Tag Archives: mung bean

Grandpa’s Mashkurda (Машхурда)

After a long but unintentional absence from the blog, I have a recipe to make up for the absence.  I don’t know if this recipe is “authentic Uzbeck”, but this is how my grandpa does it, so that’s how I made it.  Having been making this for ages and ages, he wasn’t really clear on all the quantities and such, so I had to improvise a little and guess at times as well.

Ingredients:
1.5-2 lb of lamb (diced into large-ish pieces since the meat will shrink during cooking)
1 large onion
2 medium carrots (cut thinly into half or quarter moons)
1.5 cups of mung bean
3/4 cup of rice
1-2 TBSP of each: ground cumin, ground corriander, corriander, cumin (yes, I used both ground and whole)
Salt, pepper to taste.
6.5-7 cups of water (depending on how well done you like the beans and rice and how “liquidy” you like the dish)
Olive oil

Lamb pieces cut up

Lamb pieces cut up

Lamb pieces

Lamb pieces

Steps:
1. In a dutch oven, brown the meat and cook for about 5 minutes.
2. Add the onions and cook till they’re translucent. Reduce heat to medium or medium-low.
3. Add water, carrots, and mung. When adding the water, I added it about a cup or so at a time. Mainly so I would know how much I’d need since I didn’t get a measurement for it from grandpa. So just keep adding water to keep things pretty moist, so things don’t dry out and stick to the pan. Cook this until the mung starts to “split” or get really soft. For me, it took about 5-6 cups of water.
4. Add rice. You might need to add more water at this point, so the rice can cook.
5. Place a lid and reduce to low. Cook for about 10-20 minutes. Depending on how “wet” or “soft” you want the final dish. I think I cooked it just a few minutes too long when I set it to 20 minutes. But hey, this is my first attempt.

Lamb, Mung, Carrots

Lamb, Mung, Carrots

Lamb, Mung, Carrots, Rice

Lamb, Mung, Carrots, Rice

Nearly done

Nearly done

Done!

Done!

*IMPORTANT NOTES*
1. When I got the meat home, I salted it before sticking into the fridge. I think it makes it much more tender and flavorful when cooking.
2. Season the meat after cutting it up and let it sit for a bit and absorb the cumin and corriander.
3. Season the dish as you go along. I add spices, salt, pepper throughout the cooking process.

Advertisements

Mung Bean

Mung bean and chicken

Mung bean and chicken

My dad tells me that we ate this on occasion when my grandfather would make a dish featuring this bean. It took ages for me to remember what my dad was referring to. In Uzbek cooking, this bean is called “mash” and my dad was referring to a dish called “mash-kichiri”. I can’t believe I forgot about this little gem. Apparently, this bean is extremely healthy in many ways. I wasn’t able to find it at my local grocery store, but did find it in bulk at the healthy/organic food store (Outpost, for those in my neck of the woods). Also, I bet Indian food stores would have it since it’s popular in Indian cuisine and is known as dal or dahl.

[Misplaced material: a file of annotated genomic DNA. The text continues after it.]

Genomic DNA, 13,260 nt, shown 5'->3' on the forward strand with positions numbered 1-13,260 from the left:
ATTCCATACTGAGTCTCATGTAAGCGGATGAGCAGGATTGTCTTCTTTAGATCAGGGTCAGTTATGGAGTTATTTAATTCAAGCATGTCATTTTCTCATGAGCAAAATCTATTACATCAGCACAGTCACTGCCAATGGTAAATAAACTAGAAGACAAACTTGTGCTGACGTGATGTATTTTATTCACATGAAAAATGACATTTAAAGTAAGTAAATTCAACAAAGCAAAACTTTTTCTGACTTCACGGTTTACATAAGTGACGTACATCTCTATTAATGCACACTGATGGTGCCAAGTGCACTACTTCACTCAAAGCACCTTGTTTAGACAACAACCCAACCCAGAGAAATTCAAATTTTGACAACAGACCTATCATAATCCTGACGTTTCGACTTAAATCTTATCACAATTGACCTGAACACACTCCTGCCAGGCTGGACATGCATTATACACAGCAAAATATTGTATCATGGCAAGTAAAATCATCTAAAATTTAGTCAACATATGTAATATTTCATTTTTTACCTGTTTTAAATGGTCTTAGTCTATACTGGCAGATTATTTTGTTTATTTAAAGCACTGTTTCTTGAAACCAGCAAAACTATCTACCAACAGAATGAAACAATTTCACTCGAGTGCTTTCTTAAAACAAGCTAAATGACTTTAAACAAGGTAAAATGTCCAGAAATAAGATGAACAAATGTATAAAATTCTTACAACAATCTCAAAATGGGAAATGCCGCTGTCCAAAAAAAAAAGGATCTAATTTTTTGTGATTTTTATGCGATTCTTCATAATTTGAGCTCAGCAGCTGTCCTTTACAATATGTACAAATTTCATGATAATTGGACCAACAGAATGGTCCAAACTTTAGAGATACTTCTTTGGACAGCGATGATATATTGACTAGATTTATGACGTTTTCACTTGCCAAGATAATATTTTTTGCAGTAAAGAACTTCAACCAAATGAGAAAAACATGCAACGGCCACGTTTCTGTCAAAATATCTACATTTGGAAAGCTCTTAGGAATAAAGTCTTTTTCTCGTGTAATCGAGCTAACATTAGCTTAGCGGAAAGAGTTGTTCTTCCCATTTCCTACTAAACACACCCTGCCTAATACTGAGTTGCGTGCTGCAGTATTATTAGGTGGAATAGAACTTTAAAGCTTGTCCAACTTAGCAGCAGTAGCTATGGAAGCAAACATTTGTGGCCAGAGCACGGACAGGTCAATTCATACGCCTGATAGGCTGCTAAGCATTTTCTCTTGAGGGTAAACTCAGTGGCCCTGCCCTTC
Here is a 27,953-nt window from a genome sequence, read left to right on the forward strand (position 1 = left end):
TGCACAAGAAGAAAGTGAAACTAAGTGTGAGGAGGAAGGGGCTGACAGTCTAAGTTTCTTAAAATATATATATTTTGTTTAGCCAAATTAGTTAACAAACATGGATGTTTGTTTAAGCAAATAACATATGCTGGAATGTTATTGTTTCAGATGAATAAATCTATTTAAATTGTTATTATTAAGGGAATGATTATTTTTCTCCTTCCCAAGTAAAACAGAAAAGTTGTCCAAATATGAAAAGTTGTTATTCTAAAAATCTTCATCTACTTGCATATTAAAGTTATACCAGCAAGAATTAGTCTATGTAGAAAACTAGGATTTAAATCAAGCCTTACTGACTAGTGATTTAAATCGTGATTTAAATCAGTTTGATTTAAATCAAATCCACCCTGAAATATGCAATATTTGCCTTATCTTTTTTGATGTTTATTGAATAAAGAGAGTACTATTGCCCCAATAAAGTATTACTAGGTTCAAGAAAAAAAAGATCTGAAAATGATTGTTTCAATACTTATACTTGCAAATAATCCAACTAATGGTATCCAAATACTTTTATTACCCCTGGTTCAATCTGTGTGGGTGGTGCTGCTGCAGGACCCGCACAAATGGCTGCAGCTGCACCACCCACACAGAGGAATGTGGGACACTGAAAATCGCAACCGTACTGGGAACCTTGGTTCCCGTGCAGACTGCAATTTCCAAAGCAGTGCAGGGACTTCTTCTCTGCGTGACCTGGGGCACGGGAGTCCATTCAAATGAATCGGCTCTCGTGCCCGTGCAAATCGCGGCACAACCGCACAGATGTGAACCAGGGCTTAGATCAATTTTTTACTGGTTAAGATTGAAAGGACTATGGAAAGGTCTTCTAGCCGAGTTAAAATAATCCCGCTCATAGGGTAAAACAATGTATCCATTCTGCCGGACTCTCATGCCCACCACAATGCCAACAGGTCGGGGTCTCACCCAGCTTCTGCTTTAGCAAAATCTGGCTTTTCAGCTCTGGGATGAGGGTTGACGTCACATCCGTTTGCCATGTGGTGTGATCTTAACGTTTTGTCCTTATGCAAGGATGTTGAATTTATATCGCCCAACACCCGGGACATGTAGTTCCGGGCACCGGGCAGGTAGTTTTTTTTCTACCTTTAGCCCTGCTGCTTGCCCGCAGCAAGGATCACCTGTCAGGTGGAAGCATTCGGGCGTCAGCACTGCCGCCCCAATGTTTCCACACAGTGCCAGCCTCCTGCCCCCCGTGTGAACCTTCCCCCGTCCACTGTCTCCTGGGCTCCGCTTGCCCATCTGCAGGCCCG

Since I don’t really have any recipes for what to do with this bean, I decided to improvise. Here is what I came up with.

Ingredients:
2 large Carrots
1 large Onion
1 cup uncooked Rice (I used brown rice)
Chicken stock
1 cup uncooked Mung beans (I soaked the beans overnight and the 1 cup uncooked looked more like 2-3 cups)
Spices (to taste): salt, pepper, cumin

Soaked Mung Beans

Soaked Mung Beans

Carrots and Onions

Carrots and Onions

Cooking Mung Bean

Cooking Mung Bean

Mung bean and Rice

Mung bean and Rice

Steps:
1. Dice the carrots and onions. Cook rice according to package directions, stopping about half way through.
2. Sautee the carrots and onions on a low heat for a few minutes until a little tender. Season to taste.
3. Add the beans and rice and chicken stock. Just enough chicken stock to continue cooking the rice.
4. Cover the pan and let cook over a low heat until all the liquid is gone, about 20 minutes.

I served this with the Updated Roasted Chicken.